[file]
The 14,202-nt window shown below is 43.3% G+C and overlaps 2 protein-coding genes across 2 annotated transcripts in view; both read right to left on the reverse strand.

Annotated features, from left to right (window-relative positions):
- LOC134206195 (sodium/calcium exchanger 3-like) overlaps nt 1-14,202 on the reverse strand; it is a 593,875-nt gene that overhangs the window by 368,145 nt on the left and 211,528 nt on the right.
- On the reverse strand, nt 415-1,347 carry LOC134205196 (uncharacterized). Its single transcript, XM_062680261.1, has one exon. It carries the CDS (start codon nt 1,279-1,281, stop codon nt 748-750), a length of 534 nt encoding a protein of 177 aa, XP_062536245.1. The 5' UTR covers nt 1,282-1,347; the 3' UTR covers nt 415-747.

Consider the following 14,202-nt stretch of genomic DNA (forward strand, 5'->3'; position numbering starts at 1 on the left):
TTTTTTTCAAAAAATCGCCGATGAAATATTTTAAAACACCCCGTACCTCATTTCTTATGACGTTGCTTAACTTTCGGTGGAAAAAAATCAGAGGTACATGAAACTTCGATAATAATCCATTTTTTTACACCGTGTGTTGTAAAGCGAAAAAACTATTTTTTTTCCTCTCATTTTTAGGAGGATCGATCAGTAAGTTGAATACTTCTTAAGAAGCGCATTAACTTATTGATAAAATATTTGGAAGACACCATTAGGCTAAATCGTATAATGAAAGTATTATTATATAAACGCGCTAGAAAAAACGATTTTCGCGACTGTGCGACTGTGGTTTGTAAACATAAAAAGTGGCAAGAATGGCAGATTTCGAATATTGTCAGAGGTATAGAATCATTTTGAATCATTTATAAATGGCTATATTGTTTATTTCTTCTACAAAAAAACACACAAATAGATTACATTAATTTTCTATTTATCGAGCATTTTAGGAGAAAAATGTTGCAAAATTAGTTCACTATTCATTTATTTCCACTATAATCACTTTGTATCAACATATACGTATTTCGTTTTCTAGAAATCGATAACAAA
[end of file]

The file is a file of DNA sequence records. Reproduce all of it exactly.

The 14,202-nt window shown below is 43.3% G+C and overlaps 2 protein-coding genes across 2 annotated transcripts in view; both read right to left on the reverse strand.

Annotated features, from left to right (window-relative positions):
- LOC134206195 (sodium/calcium exchanger 3-like) overlaps nt 1-14,202 on the reverse strand; it is a 593,875-nt gene that overhangs the window by 368,145 nt on the left and 211,528 nt on the right.
- On the reverse strand, nt 415-1,347 carry LOC134205196 (uncharacterized). Its single transcript, XM_062680261.1, has one exon. It carries the CDS (start codon nt 1,279-1,281, stop codon nt 748-750), a length of 534 nt encoding a protein of 177 aa, XP_062536245.1. The 5' UTR covers nt 1,282-1,347; the 3' UTR covers nt 415-747.

Consider the following 14,202-nt stretch of genomic DNA (forward strand, 5'->3'; position numbering starts at 1 on the left):
TTTTTTTCAAAAAATCGCCGATGAAATATTTTAAAACACCCCGTACCTCATTTCTTATGACGTTGCTTAACTTTCGGTGGAAAAAAATCAGAGGTACATGAAACTTCGATAATAATCCATTTTTTTACACCGTGTGTTGTAAAGCGAAAAAACTATTTTTTTTCCTCTCATTTTTAGGAGGATCGATCAGTAAGTTGAATACTTCTTAAGAAGCGCATTAACTTATTGATAAAATATTTGGAAGACACCATTAGGCTAAATCGTATAATGAAAGTATTATTATATAAACGCGCTAGAAAAAACGATTTTCGCGACTGTGCGACTGTGGTTTGTAAACATAAAAAGTGGCAAGAATGGCAGATTTCGAATATTGTCAGAGGTATAGAATCATTTTGAATCATTTATAAATGGCTATATTGTTTATTTCTTCTACAAAAAAACACACAAATAGATTACATTAATTTTCTATTTATCGAGCATTTTAGGAGAAAAATGTTGCAAAATTAGTTCACTATTCATTTATTTCCACTATAATCACTTTGTATCAACATATACGTATTTCGTTTTCTAGAAATCGATAACAAA